Finding the right tenants for your investment property can be hard. Not all tenants are reliable, and some even damage property. So, how can you, as an investor, avoid these issues?
There are a number of issues that can be caused by tenants; some are easier than others to resolve. The most common problems you may encounter are as follows:
1. Late rent payment
Some tenants are poor at managing their finances, which makes it difficult for them to keep up with weekly or monthly payments. As a landlord, you need to keep on top of this issue to ensure that rental payments do not become a bigger problem and stretch out over months.
2. Property damage
Holes in walls, floors and curtains, and broken blinds and other fixtures are common issues. To avoid this, always ask a prospective tenant about their previous rental history, and for a list of referees that you can contact before you agree to lease them your property.
3. Refusal to pay for water
A tenant is typically responsible for paying for their water use, in some states they may also be accountable for the supply However, not all tenants will pay this on time. To get around this problem, pay the bill yourself and then send a copy to the tenant. Giving them a 4-week payment plan to clear their debt may also help ease the burden of an extra financial commitment.
4. Unauthorised changes to the property
Some tenants think of your property as there is. They will paint rooms without asking, change door locks and can even decide to remodel your home. This issue can be catastrophic if they do not know what they are doing, with D.I.Y projects costing far more to fix than the rent that you are collecting. To avoid this problem, make sure you conduct regular home inspections. If you notice any unusual activity, then highlight the Tenancy Act’ and how the tenant legally is not permitted to make such changes without authorised permission. Also, inform the tenant that making some changes to a property when you are not licensed is an offence.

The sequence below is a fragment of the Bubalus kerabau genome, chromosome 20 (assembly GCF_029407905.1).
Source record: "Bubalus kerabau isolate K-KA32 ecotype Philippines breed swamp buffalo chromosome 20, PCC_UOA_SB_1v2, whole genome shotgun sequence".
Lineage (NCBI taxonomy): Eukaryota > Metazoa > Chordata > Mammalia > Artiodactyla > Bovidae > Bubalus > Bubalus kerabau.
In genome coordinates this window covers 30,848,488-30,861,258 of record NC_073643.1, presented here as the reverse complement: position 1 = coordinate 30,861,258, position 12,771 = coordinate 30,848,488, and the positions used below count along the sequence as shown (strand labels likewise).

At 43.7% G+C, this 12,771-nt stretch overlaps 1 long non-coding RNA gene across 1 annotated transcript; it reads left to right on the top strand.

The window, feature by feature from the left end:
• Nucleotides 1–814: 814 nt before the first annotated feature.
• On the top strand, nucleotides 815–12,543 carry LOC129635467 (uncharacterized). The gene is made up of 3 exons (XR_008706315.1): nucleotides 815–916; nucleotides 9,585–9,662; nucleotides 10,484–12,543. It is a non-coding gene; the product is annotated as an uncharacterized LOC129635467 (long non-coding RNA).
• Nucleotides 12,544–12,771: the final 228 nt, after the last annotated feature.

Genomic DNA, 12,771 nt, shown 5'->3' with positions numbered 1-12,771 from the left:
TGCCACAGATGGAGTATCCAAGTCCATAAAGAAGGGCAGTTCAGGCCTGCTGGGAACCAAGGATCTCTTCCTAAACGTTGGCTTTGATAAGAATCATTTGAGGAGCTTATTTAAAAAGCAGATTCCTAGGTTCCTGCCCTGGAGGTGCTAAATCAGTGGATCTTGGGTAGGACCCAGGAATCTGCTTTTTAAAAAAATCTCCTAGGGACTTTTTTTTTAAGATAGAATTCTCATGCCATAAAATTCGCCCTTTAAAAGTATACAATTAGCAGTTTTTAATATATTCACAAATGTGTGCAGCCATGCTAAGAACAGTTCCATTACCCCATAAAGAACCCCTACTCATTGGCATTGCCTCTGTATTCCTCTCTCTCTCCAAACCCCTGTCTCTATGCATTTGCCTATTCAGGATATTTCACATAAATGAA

While the problems that a tenant can create are numerous, there are five ways that you can avoid having to deal with these. Let’s look at these now.
1. Interview or meet your prospective tenant: Always meet prospective tenants, even if you have a property manager. By meeting a tenant in-person, you can ascertain what type of person they are by reading their body language and mannerisms. If you feel uncomfortable dealing with this person, then move on.
2. Read between the line: Always read through all applications for your property. Shortlist those that present better than others. For instance, if an applicant has moved four times over the last 18-months, then this may indicate a problem.
To uncover the truth, look to see if full repayment of bonds have occurred. If they have not, then this could indicate a poor rent payment history, or property damage, resulting in tenancy termination.
3. Always present your property well: Excellent property presentation will attract quality tenants. If you do not maintain your property, then it is harder for you to ask a high price for rent, and you will attract tenants that have lower expectations. After all, if you cannot care for your property, then why should they?
4. Conduct regular inspection: Even if your tenant has been in your property for years with no problems, you must still carry out regular inspections. Not visiting the property makes your tenant complacent. Therefore, the tenant begins to view the property as theirs, and this leads to problems. By you conducting regular inspections, you remind the tenant that the property belongs to you.
5. Go with your gut feeling: If you do not have a good feeling about an applicant, then move on. If all applicants are similar, then readvertise the property. It’s better to wait than have a bad tenant.